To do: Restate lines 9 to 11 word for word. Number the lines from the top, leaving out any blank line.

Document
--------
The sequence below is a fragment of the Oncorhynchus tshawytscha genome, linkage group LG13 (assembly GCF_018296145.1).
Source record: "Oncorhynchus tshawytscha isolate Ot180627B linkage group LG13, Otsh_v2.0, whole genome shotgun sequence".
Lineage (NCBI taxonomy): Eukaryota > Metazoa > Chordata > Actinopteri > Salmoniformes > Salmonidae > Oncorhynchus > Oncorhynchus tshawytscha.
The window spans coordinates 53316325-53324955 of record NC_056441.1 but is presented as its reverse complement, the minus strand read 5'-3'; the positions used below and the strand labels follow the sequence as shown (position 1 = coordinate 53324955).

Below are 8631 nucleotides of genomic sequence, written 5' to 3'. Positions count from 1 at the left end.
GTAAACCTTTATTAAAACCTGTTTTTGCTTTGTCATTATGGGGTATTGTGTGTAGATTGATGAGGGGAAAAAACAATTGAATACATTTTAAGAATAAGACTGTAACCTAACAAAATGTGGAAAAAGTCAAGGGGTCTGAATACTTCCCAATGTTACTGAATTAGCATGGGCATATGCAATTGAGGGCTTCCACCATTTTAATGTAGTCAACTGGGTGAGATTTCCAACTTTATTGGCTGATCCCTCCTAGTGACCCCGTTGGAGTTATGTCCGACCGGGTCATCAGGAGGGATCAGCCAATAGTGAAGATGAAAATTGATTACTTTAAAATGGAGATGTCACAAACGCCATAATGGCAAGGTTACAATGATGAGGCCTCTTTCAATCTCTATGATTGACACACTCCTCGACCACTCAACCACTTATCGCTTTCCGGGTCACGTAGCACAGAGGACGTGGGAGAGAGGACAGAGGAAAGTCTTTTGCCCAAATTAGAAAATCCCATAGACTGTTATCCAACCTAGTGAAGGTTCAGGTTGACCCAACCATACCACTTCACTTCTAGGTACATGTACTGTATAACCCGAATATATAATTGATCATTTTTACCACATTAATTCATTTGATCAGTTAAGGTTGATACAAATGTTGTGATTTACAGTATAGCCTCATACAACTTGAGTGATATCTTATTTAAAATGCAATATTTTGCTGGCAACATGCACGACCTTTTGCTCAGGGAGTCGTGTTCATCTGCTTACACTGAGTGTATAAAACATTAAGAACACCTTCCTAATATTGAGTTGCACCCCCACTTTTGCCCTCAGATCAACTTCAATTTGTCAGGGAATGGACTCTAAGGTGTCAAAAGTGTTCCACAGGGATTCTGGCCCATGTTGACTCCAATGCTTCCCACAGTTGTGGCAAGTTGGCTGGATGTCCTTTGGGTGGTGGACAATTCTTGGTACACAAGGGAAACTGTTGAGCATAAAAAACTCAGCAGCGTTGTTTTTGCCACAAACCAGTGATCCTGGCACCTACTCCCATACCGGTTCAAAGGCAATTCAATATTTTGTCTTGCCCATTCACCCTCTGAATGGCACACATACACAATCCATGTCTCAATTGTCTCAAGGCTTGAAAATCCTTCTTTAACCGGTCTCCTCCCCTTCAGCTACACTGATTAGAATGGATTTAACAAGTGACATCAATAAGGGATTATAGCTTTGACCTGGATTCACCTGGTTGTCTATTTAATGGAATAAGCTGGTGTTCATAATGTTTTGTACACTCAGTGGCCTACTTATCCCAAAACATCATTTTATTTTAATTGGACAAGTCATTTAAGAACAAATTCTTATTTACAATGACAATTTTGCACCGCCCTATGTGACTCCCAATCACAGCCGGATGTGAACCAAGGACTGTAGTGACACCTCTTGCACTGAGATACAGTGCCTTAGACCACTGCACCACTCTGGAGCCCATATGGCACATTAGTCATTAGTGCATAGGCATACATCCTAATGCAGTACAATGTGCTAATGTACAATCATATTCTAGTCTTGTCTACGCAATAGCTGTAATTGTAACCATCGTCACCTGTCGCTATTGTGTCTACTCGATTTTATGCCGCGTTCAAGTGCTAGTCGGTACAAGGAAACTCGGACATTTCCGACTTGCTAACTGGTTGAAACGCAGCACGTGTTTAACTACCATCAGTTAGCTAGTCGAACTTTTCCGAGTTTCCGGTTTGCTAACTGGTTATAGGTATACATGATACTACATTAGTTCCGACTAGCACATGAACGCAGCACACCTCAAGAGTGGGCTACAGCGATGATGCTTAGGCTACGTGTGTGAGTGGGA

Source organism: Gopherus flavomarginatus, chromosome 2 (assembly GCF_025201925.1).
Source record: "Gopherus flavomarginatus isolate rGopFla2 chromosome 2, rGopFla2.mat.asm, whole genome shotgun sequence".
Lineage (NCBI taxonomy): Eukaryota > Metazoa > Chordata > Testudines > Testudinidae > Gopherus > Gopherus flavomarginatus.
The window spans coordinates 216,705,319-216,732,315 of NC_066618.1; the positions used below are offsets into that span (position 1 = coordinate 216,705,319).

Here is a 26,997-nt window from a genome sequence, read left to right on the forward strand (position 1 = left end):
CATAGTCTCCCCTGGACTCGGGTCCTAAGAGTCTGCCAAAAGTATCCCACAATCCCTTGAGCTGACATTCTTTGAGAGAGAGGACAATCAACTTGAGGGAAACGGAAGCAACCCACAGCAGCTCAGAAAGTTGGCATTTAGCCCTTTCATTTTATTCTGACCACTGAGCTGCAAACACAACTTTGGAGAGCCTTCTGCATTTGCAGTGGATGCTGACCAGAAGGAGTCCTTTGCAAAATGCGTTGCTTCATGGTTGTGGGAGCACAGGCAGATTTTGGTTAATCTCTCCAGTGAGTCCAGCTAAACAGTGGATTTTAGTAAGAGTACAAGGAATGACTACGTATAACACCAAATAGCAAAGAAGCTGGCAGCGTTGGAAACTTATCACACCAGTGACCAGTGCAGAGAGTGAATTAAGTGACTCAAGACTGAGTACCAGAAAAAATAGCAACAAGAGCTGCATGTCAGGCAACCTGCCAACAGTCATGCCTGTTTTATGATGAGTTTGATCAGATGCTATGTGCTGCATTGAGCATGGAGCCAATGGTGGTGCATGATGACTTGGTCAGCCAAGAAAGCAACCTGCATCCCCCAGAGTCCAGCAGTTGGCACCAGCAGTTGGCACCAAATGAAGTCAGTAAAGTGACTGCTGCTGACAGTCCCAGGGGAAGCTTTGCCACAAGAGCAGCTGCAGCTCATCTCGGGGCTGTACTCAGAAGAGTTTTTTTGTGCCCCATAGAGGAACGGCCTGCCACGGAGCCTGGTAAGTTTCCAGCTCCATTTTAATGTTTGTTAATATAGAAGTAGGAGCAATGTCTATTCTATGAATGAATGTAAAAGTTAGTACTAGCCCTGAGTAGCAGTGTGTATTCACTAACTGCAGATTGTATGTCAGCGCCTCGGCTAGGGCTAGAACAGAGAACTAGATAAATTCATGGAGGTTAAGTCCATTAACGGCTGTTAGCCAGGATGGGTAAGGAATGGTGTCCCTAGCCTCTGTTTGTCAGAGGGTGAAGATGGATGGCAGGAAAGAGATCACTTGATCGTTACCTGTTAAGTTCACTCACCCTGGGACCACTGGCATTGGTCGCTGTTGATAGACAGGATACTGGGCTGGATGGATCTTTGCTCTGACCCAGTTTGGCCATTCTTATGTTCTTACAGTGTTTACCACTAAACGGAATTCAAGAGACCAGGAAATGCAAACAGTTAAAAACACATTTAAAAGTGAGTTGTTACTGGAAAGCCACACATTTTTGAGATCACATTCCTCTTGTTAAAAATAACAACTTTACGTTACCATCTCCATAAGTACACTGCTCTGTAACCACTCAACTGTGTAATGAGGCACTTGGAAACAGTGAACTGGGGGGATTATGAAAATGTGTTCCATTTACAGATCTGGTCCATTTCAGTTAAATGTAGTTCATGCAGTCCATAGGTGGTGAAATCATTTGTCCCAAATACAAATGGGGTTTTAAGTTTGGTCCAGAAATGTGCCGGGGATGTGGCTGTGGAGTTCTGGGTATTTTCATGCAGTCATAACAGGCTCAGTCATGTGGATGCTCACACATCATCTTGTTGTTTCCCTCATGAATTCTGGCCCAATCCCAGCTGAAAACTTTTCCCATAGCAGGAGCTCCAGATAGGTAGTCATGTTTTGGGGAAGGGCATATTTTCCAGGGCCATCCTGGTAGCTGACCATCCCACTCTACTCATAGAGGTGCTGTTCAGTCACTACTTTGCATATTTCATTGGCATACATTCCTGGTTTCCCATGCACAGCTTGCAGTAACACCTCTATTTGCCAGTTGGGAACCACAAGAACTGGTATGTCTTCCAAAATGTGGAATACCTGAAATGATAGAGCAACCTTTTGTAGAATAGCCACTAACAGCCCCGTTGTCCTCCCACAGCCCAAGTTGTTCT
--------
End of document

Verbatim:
Lineage (NCBI taxonomy): Eukaryota > Metazoa > Chordata > Testudines > Testudinidae > Gopherus > Gopherus flavomarginatus.
The window spans coordinates 216,705,319-216,732,315 of NC_066618.1; the positions used below are offsets into that span (position 1 = coordinate 216,705,319).

Here is a 26,997-nt window from a genome sequence, read left to right on the forward strand (position 1 = left end):